Before deciding on a weight loss surgery, it’s important to understand the difference between the different options that are available to you. The Duodenal Switch (DS) and Roux en-Y Gastric Bypass (RNY) are two popular weight loss surgeries. Both procedures combine restrictive and malabsorptive weight loss techniques to produce significant weight loss in people battling obesity. However, the anatomy of these techniques is very different and, as a result, the possible outcomes and side effects will be different.
Learn more about the differences between the Duodenal Switch and the Gastric Bypass.
During the Gastric Bypass, a very small pouch is made at the top part of the stomach using staples or sutures. The bottom part of the stomach is bypassed completely and becomes a “blind” stomach. Food moves from the stomach into the intestines through a new connection made in the top pouch, instead of through the pylorus that is located at the bottom of the stomach.
During the Duodenal Switch, the outer curvature of the stomach is removed completely. What remains is a narrow sleeve-shaped stomach. Food continues to enter and leave the stomach in the same manner as before the surgery since the pylorus is left in tact and unchanged.
As a result of these differences:
- Duodenal Switch patients can eat larger portions.
- Gastric Bypass patients may feel more hunger because the “blind” stomach still produces hunger hormones.
- Gastric Bypass patients may suffer “dumping” when eating certain foods that move directly into the small intestine without passing through the pylorus.
Calories are absorbed by the body when food mixes with bile and digestive juices in different parts of the small intestine. Both Gastric Bypass and Duodenal Switch bypass certain sections of the small intestine in order to reduce the amount of calories that are absorbed by the body when food is eaten, which results in significant weight loss and long-term weight maintenance.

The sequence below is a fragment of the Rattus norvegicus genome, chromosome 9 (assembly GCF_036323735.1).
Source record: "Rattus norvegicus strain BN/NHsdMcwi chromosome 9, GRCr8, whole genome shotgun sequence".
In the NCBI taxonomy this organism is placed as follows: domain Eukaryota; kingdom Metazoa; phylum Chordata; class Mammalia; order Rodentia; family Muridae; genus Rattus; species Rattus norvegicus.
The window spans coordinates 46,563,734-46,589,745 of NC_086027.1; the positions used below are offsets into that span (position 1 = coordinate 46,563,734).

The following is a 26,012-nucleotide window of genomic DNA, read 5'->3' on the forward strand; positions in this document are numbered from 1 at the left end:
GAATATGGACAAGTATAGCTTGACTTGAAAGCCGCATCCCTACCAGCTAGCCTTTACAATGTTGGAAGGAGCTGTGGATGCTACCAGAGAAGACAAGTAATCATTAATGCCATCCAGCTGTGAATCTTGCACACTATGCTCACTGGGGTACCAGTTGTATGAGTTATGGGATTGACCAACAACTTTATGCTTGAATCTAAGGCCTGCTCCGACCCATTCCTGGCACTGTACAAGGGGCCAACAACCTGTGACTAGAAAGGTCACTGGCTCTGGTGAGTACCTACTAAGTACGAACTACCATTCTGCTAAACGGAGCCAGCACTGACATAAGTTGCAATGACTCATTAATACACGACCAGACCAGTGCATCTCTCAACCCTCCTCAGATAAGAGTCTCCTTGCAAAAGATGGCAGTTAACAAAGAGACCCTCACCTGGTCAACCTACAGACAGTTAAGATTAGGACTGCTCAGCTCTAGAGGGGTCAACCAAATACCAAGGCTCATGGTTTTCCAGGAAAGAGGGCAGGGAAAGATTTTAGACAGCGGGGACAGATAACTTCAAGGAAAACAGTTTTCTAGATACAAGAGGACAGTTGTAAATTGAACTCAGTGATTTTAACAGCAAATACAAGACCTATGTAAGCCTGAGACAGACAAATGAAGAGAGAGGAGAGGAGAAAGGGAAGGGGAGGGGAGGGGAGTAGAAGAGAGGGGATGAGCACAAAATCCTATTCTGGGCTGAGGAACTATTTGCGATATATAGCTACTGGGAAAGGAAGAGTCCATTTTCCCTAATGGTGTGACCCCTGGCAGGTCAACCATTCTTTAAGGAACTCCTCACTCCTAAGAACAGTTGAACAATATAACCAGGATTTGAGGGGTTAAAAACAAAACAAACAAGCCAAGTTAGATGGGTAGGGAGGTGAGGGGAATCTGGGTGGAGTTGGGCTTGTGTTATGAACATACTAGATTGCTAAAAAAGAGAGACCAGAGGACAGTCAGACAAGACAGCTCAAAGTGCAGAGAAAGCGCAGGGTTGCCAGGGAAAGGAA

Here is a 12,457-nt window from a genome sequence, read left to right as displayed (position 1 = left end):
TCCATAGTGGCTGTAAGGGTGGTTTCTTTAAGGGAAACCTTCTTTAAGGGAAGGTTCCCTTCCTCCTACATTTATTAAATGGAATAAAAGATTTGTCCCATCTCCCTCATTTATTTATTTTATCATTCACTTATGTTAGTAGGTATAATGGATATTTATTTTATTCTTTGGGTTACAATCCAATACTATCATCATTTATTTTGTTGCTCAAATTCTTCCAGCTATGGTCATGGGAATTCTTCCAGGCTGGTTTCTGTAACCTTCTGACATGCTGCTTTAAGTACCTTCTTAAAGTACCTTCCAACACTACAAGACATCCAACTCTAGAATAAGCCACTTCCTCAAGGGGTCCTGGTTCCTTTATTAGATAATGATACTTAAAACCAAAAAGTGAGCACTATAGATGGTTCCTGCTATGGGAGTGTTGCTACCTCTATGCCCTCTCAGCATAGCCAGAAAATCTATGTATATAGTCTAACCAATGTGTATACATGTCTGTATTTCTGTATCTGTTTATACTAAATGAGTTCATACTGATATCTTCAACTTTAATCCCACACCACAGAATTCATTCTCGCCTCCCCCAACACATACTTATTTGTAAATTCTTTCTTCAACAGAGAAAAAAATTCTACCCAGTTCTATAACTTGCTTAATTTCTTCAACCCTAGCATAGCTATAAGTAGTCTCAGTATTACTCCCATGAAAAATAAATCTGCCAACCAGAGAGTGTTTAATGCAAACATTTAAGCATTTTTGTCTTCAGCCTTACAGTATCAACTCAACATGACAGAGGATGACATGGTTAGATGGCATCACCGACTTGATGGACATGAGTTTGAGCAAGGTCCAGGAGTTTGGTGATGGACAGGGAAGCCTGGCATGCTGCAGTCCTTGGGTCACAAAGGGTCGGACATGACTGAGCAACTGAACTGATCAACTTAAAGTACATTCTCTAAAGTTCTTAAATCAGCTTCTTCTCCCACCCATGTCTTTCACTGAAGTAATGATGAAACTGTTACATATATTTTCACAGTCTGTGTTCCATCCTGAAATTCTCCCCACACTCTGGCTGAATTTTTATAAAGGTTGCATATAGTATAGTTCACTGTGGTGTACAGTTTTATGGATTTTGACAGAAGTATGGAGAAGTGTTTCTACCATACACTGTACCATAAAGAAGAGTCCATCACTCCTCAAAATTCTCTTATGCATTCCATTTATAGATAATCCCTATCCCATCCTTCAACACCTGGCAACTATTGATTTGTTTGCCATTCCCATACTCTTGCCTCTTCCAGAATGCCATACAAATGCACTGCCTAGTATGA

The Gastric Bypass surgery reroutes the small intestine to remove the duodenum (top portion) and part of the jejunum (middle portion) from the digestive process.
The Duodenal Switch procedure rearranges the small intestine so that the food and bile travel down separate paths through the digestive system. Food, bile and digestive juices come together in a very short common channel where nutrients can be absorbed just before remaining food and waste is moved into the large intestine.
As a result:
- DS patients only absorb about 20% of fat, 60% of protein and 60% of the complex carbohydrates they consume.
- Patients of both DS and RNY surgeries require vitamin supplements and routine blood work to maintain optimum health.
Weight Loss Results
Although Duodenal Switch does incorporate restrictive weight loss methods, weight maintenance is largely achieved through malabsorption. This malabsorption rate is believed to contribute to the high percentage of weight loss typically experienced by DS patients as well as the long-term success rates.
Weight loss surgery success is measured by the percentage of excess weight loss, or EWL. Average EWL results for RNY and DS surgeries are as follow:
- EWL% at 1-2 years – 48%-85%
- EWL% at 3-6 years – 53%-77%
- EWL% at 7-10 years – 25%-68%
- EWL% at 1-2 years – 65%-83%
- EWL% at 3-6 years – 62%-81%
- EWL% at 7-10 years – 60%-80%
In addition to having a higher percentage of excess weight loss, Duodenal Switch also offers the highest success rate for curing type 2 diabetes after surgery. This is attributed to the metabolic effect caused by the rerouting of the small intestine.
Talk to your doctor about which weight loss surgery is the best option for you.